Feb 5, 2020 • Podcast

How do I sell against Amazon?

Have you ever struggled to compete with Amazon? In this episode, Paul shares several ideas to help you compete more profitably, even against Amazon

Show Notes:

Is Amazon really that tough of a competitor? Our research shows that customers want more than cheap prices. 

“Although Amazon can beat your price, can they beat you at the other ten items?”

If you’re trying to beat Amazon, take a tip from Jeff Bezos; be customer obsessed, not competitor obsessed. 

“For every ounce of energy you focus on Amazon, focus ten times that amount on the customer and their needs.”

Don’t fall prey to the “Amazon Effect.” When Amazon enters a new market, competitors freak out. Competitors adopt a wait-and-see approach instead of being proactive. 

“When you’re selling against Amazon, remember these tips…”

“Who’s making a bigger deal out of Amazon, you or the customer? Here are a few data points to consider…”

For additional tips on selling against Amazon, pick up our latest edition of Value-Added Selling. There is an entire chapter dedicated to competing against Amazon (which is kind of funny since the book is available on Amazon).


Our show is updated weekly with the questions you ask. So, please, go to the home page, subscribe, share it with your friends, but most importantly, ask the question that you want answered. 

The Q and A Sales Podcast is edited by The Creative Impostor Studios.

Thank you for tuning in. Make it a big day.


Check out this episode!

How do I sell against Amazon?

(Transcribed from podcast)

Today’s question came from a recent webinar. I was doing a webinar with a trade association, and one of the salespeople asked a question about Amazon. Specifically, they wanted to know “How can I sell against Amazon?”

I know this is a constant pressure that many salespeople are facing, especially those in the wholesale distribution world. But, also, this is creating some pressure for some other manufacturers, [and] brand owners as they are also dealing with competitors like Amazon. We’re going to dive into how to compete against Amazon. We’re going to talk a little bit about Amazon.

I thought I’d kick off today by sharing a quick story. I want you to think of this company. This company started off by being able to sell directly to consumers. They figured out a way they could sell directly to consumers without actually having a retail location. Initially, this company started off by selling into one category, but they eventually expanded into other categories. Finally, after they continued to grow and make more money, they eventually built a series of regional distribution centers. And finally, after they built up the business even more, they opened up a first retail location. Obviously, the company you’re thinking of is Amazon, but actually, it’s Sears.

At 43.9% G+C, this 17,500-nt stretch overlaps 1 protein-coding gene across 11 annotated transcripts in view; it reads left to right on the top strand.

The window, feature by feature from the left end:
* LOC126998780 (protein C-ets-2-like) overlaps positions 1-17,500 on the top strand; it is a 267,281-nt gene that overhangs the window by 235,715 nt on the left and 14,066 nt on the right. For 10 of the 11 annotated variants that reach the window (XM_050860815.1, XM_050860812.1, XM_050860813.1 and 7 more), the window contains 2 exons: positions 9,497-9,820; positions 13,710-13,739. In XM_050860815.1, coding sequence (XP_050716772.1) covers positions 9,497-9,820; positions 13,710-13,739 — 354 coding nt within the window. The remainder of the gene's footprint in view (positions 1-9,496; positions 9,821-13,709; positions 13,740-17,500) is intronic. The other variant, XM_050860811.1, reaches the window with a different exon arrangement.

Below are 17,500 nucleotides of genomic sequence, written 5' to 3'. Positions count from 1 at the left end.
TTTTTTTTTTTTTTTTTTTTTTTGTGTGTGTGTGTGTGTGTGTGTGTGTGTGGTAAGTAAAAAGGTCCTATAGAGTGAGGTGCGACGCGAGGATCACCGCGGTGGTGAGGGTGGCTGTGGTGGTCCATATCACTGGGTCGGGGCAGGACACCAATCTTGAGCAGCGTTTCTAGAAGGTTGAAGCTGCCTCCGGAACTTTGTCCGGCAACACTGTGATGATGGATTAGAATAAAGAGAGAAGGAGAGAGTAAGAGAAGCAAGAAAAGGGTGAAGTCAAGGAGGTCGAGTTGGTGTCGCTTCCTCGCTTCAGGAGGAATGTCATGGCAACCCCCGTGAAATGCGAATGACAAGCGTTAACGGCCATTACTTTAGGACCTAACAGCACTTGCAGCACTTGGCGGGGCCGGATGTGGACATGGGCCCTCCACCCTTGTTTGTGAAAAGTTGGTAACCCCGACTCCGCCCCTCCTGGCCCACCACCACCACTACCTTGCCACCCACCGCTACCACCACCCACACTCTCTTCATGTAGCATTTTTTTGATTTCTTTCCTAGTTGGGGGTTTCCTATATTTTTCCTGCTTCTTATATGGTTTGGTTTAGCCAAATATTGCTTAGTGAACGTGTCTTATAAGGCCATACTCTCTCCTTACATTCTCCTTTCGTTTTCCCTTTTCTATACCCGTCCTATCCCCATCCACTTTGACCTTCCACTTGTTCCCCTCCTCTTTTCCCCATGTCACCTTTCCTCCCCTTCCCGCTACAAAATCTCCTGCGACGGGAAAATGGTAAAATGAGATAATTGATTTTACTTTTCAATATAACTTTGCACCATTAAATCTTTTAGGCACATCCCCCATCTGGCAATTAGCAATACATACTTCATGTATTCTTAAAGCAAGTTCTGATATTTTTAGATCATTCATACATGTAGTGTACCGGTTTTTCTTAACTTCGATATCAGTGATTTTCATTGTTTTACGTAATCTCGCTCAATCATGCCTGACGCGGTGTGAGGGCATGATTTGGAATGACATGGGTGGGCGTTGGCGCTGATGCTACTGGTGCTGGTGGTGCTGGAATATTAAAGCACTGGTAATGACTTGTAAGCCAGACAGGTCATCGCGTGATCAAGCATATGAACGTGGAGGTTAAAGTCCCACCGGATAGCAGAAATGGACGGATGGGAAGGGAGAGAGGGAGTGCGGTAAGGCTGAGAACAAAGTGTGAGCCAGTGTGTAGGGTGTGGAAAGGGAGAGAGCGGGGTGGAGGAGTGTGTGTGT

The reason I start with that story is that Amazon is like this immovable force out there right now, a disrupter that people are freaking out about. I get it. At some levels, this is unprecedented. At a basic level, Amazon has come in and disrupted certain industries. Whether it is distribution, whether you’re selling as a manufacturer, they’ve disrupted it. There’s been disruption throughout our history if you look at it. I want you to think about that, take some of this advice today, and realize that what we are seeing right now we have seen before. I’m going to paint a little picture for you, draw a little context so you can understand that at a deeper level.

Let’s get into how we compete against Amazon. The first thing we need to do is compare yourself to Amazon. Your company right now, whoever you’re selling for, I want you to write down these twelve items. This is a list of twelve things that customers want from your solution. We took this data of over 600 customers that we surveyed. It was part of our Best Sales Practices study. We created a list in rank order of the top twelve things that customers want.

  1. Quality product
  2. Customer service
  3. Knowledgeable salespeople
  4. Product availability
  5. Company to stand behind their products
  6. Ease of doing business
  7. Follow-up on promises
  8. Trustworthy
  9. Durable solutions
  10. Accessibility to the right people (customer service and salespeople)
  11. Acquisition price
  12. Technical support